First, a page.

Microsoft has another patent pending and this particular one could further advance the company’s focus on accessibility in the gaming industry. This particular patent involves a major change to the standard Xbox controller, adding a Braille display for vision-impaired gamers and paddles for Braille input.
Often, many elements of gaming can be taken for granted when one doesn’t consider the experiences of individuals with disabilities. As reported by German tech site Let’s Go Digital, Microsoft’s controller patent creates an opportunity for on-screen text and UI assets to be better explained to visually impaired gamers.
The report shares that the present solution for gamers who can’t read the text in games are audio descriptions, but a built-in Braille display would allow someone to take in and process the data while remaining immersed in the game.
The Microsoft patent describes an Xbox controller with haptic Braille chording capability. There are paddles on the rear of the controller that can be rearranged and used to specifically engage Braille characters for various reasons. One may initiate in-game text chat, for instance. There’s potential for the paddles to give touch feedback as well.
The patent goes on to describe what type of issues Microsoft aims to address. It references the evolution of games from text-heavy adventures to experiences dependent on complex graphics.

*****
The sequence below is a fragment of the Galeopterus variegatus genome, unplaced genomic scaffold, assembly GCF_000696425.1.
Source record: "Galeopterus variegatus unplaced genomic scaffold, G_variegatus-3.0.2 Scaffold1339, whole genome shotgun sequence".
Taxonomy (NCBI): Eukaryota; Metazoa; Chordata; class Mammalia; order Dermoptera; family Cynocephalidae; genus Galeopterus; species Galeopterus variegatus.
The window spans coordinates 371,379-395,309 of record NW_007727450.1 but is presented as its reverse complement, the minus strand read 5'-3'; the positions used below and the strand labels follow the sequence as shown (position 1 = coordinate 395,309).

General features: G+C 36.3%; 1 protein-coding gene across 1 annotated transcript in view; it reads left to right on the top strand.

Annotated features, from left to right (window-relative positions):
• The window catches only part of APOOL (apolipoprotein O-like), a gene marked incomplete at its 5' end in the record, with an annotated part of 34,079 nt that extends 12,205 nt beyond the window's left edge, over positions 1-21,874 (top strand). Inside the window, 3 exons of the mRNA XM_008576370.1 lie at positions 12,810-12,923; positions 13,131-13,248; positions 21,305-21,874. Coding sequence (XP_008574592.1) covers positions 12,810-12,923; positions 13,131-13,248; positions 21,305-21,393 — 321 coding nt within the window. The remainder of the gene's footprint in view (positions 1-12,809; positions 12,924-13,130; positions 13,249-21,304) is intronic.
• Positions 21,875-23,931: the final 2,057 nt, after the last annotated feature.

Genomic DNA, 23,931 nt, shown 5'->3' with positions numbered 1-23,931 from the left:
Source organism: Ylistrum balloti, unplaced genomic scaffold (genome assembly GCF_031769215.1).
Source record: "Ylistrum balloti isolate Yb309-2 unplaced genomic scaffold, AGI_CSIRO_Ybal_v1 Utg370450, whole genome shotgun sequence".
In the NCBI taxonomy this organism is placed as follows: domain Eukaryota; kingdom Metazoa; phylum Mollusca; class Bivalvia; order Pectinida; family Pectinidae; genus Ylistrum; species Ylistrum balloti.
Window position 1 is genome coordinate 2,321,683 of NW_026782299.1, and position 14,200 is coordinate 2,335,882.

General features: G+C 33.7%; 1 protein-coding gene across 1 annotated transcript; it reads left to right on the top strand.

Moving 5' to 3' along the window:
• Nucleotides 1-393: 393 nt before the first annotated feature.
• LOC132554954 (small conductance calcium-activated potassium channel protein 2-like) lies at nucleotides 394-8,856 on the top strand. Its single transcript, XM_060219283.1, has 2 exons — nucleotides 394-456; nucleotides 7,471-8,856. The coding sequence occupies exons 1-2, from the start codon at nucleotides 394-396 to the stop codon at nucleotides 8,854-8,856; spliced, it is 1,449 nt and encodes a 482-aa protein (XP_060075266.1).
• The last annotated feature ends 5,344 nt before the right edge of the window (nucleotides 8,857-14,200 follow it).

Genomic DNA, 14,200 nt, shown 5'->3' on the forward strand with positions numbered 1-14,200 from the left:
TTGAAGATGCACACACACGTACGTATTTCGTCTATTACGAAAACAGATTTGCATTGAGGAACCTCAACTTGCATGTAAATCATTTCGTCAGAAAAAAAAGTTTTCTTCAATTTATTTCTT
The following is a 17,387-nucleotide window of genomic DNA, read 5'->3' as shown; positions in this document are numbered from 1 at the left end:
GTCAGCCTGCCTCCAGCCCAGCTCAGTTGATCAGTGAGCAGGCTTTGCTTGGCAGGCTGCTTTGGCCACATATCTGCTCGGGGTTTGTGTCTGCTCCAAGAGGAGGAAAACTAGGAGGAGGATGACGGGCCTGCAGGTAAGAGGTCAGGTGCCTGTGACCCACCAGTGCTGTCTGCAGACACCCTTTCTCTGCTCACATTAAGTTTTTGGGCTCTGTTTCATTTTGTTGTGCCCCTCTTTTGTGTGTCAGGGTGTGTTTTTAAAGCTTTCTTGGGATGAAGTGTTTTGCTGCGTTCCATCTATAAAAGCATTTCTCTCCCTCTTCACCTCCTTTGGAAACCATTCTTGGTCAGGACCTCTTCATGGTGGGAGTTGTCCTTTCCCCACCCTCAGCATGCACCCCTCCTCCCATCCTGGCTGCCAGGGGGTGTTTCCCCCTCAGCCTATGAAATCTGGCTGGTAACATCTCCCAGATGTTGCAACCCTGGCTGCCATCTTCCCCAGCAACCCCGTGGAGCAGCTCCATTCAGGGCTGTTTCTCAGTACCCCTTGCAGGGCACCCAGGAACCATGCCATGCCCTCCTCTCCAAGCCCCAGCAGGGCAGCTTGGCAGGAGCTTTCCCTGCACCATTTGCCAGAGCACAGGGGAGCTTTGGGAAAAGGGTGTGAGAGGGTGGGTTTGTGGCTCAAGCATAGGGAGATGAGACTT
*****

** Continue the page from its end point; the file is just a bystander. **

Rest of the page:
“Games employing these complex graphics are challenging to use for visually impaired or blind users since the accompanied audible feedback may only describe the game’s complex graphics in a limited manner through the use of screen readers,” the patent reads.
“In addition, when a game is moving quickly, such as in a fighting game, the output from a screen reader may lag gameplay … a need remains for improved game controllers and accessories that address the very specialized manner in which visually impaired or blind users interact with video games.”
Microsoft’s Xbox Adaptive Controller has been received well due to the collaboration with organizations dedicated to gamers with disabilities and how the device can be shaped to fit the needs of many for different types of games. This Xbox controller patent reflects similar modularity, though not to the heights of the Adaptive Controller, but this is merely an idea at this time. There’s still time for the company to flesh out the concept with additional output before potentially moving forward with manufacturing.